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Romney, Obama camps attack rival candidate's leadership before final debate

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Oct. 20, 2012: Republican vice presidential candidate Rep. Paul Ryan, R-Wis. with supporters after a campaign rally at the Valley View Campgrounds in Belmont, Ohio. (AP)

The Obama and Romney campaigns stepped up their attacks on each other Saturday, just days before the final presidential debate, with each saying the other candidate is adrift on how to fix the economy and other problems in America.

“It takes leadership. The president has been ducking these issues,” Republican vice presidential nominee Rep. Paul Ryan said at a rally in Belmont, Ohio. “Romney is a man with a plan. … It is not just enough for us to say how we oppose the president's reckless agenda.”

The campaign also announced a new ad Saturday that criticizes the president's policies on debt, health care, taxes, energy and Medicare, arguing that Obama is simply offering more of the same. The campaign did not say where the spot would air.

With the final debate on Monday, Obama and Romney have retreated from the campaign trail for the weekend to study foreign policy while their running mates continue to make stops in battleground states.

“We have enormous chances in this country, but the president continued to kick the can down the road,” Ryan also said at a rally Saturday morning in Moon Township, Pa., outside Pittsburgh.

The debate in Boca Raton, Fla., comes just 15 days before the election.

Vice President Joe Biden was in Florida on Saturday, first making an unannounced visit to a campaign center in Orlando before attending a rally in St. Augustine where he attacked Romney, then the Republican presidential ticket.

“He’s out of touch where I think this country is, where we move,” Biden said. “They decimate education. They eliminate help for middle class families who want to send their kids to college.”

Biden also touted the administration’s mortgage-modification proposal in a state among those hit hardest by the housing crisis and suggested that if elected Romney and Ryan would impose their private views on women’s public health-care issues.

“They don’t believe women have the right to control their own body,” he said.

Obama left Friday for Camp David, the presidential hideaway in Maryland's Catoctin Mountains. He was to remain there with advisers until Monday morning. Romney is spending the weekend with aides in Del Ray, Fla., preparing for the debate.

On Friday, Romney accused Obama of running an “incredible shrinking campaign” and tried to turn the tables on the president by saying he has failed to provide details on a second-term agenda.

Romney slammed the president for “petty attacks” and playing “silly word games” instead of addressing the country’s looming challenges that include a stagnant economy, high unemployment and a growing debt crisis.

 “Have you been watching the Obama campaign lately?” the Republican presidential candidate asked the crowd, including motorcycle enthusiasts in town for the annual ‘Biketoberfest’ event. “They have no agenda for the future, no agenda for America, no agenda for a second term”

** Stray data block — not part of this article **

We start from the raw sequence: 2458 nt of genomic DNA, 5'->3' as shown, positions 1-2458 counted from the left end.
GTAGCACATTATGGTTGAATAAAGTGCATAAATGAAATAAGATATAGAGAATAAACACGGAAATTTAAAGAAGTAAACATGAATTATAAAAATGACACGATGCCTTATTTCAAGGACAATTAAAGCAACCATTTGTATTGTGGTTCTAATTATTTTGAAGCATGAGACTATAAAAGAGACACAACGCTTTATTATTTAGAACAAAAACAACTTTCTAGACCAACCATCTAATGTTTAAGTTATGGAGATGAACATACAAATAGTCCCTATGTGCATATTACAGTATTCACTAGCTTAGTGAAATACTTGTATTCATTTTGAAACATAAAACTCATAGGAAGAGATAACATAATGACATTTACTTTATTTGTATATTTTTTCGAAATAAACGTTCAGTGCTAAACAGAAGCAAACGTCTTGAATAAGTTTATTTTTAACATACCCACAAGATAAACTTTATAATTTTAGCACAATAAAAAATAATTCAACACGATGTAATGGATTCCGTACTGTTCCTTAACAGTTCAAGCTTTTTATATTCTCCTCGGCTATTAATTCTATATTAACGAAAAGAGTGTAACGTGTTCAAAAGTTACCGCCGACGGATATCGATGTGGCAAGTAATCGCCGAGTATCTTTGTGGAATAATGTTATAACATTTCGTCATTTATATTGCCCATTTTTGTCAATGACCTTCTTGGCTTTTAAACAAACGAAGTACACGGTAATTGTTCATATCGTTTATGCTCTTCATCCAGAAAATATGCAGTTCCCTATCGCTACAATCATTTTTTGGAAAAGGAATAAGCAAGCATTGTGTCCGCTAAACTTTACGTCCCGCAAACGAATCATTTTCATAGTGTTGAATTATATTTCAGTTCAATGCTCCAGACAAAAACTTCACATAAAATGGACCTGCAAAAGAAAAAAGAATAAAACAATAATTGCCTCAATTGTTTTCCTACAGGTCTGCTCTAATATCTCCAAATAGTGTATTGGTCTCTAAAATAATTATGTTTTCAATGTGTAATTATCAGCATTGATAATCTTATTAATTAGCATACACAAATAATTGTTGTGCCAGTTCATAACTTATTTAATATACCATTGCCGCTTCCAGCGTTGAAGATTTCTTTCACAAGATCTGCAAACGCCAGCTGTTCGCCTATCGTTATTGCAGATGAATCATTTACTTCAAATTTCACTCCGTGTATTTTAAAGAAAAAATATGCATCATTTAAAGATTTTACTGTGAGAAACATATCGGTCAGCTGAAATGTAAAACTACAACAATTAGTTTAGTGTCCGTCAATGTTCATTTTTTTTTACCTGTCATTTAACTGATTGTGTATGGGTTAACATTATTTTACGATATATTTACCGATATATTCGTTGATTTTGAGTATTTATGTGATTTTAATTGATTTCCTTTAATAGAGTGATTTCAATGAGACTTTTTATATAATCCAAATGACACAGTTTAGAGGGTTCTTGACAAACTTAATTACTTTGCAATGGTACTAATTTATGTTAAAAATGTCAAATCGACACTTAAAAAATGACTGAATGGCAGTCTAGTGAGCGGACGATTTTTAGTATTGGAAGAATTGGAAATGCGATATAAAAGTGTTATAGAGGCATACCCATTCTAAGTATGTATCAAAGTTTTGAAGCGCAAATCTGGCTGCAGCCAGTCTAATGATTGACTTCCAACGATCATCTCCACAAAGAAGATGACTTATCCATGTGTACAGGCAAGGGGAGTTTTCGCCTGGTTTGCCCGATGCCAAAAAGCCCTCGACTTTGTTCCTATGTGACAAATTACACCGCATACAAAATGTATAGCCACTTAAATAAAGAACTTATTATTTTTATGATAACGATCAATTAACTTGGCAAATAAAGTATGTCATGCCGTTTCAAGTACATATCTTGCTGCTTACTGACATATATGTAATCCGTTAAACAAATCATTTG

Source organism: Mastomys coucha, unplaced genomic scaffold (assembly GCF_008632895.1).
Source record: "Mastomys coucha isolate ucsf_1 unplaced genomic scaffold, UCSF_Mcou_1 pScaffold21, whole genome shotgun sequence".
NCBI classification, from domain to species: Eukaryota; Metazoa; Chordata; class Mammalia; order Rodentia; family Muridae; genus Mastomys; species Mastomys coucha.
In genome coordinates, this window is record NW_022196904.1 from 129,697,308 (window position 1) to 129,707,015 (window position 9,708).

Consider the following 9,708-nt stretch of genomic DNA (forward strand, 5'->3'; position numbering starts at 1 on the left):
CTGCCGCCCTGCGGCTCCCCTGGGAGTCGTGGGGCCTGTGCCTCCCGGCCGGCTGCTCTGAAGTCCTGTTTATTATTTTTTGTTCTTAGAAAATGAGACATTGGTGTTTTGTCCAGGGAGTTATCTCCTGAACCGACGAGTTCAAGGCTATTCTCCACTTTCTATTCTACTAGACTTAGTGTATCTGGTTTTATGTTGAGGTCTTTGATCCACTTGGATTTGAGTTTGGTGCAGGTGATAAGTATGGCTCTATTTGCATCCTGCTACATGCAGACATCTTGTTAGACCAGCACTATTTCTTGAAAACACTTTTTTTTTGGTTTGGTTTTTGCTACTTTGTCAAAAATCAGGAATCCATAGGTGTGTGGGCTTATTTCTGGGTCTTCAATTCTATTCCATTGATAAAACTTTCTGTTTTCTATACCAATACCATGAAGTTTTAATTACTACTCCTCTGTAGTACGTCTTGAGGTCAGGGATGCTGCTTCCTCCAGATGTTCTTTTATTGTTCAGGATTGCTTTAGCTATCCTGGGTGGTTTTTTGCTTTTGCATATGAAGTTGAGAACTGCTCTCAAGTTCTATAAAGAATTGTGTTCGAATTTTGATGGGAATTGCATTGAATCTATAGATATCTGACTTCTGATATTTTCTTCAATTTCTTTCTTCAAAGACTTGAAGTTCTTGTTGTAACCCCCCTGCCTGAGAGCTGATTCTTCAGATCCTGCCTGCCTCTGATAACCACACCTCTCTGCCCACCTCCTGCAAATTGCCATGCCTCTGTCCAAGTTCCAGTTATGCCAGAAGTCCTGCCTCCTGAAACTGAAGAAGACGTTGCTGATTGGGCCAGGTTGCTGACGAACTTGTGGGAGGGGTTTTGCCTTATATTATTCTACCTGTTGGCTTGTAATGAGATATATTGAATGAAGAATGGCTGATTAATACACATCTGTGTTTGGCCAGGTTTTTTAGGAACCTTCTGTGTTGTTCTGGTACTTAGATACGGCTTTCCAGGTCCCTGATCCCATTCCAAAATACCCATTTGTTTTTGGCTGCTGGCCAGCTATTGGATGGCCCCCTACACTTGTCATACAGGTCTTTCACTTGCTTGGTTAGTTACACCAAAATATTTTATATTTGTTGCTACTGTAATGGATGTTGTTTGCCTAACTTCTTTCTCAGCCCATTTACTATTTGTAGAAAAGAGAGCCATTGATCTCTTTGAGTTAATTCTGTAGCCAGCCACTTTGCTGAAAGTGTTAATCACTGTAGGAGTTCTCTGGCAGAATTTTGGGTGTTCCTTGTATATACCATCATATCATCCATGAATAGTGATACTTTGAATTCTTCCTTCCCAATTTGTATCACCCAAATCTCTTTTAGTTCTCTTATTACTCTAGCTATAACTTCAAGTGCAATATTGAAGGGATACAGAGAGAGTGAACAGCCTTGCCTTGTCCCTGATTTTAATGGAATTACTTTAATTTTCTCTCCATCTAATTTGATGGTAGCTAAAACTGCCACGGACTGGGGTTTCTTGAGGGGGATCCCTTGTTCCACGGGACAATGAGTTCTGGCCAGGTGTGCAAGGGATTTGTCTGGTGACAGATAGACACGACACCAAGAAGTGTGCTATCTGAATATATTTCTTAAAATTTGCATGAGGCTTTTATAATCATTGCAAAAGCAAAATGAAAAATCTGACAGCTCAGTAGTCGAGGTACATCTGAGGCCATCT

“It’s a good thing they won’t have a second term,” Romney continued to applause. “We have big ideas, bold ideas, a strong agenda. We are going to get America working again and that’s why you’re going to help elect the two of us.”

The Obama campaign immediately shot back, outlining the president’s pledges and accusing Romney of “empty promises, sketchy math, and blatant falsehood

“Mitt Romney’s spent the last month hiding his true positions from the American people to win votes, but the truth is he’d take us back to the same failed policies that devastated the middle class in the first place,” campaign spokesman Danny Kanner said in a statement. 

Romney’s comments came after the president coined a name for what thinks are Romney’s shifting positions -- “Romnesia.”

After months of attacks from Democrats – and even some members of his own party – for lacking specifics on his plans for the country, Romney is trying to capitalize on recent momentum. 

His strong performance in the first presidential debates led to a tightening in polls both nationally and in critical swing states.  Two polls released Friday showed Romney with a slight lead in Florida, but within the margin of error.

At a campaign event Friday in Daytona Beach, Fla., Ryan, argued that Obama continues to use attacks because he no new ideas and an unsuccessful presidency.

"Let me give you a quote that he said just four years ago: ‘If you don’t have any fresh ideas, use stale tactics to scare people.’ If you don’t have a record to run on, paint your opponent as someone people should run from. Make a big election about small things,” Ryan said. "That’s what Barack Obama said when he was running for president in 2008. That’s exactly what Barack Obama has become now that he is president in 2012, and we’re going to change it."

Ryan then gave a shout out to the throngs of motorcycle riders clogging the streets of Daytona Beach, approving of the Wisconsin-made bikes.

"I saw a lot of our Milwaukee-made Harleys running all around town here,” Ryan said. “We know how to build things in America. We know how to create jobs in America."

Fox News' Joy Lin and the Associated Press contributed to this report.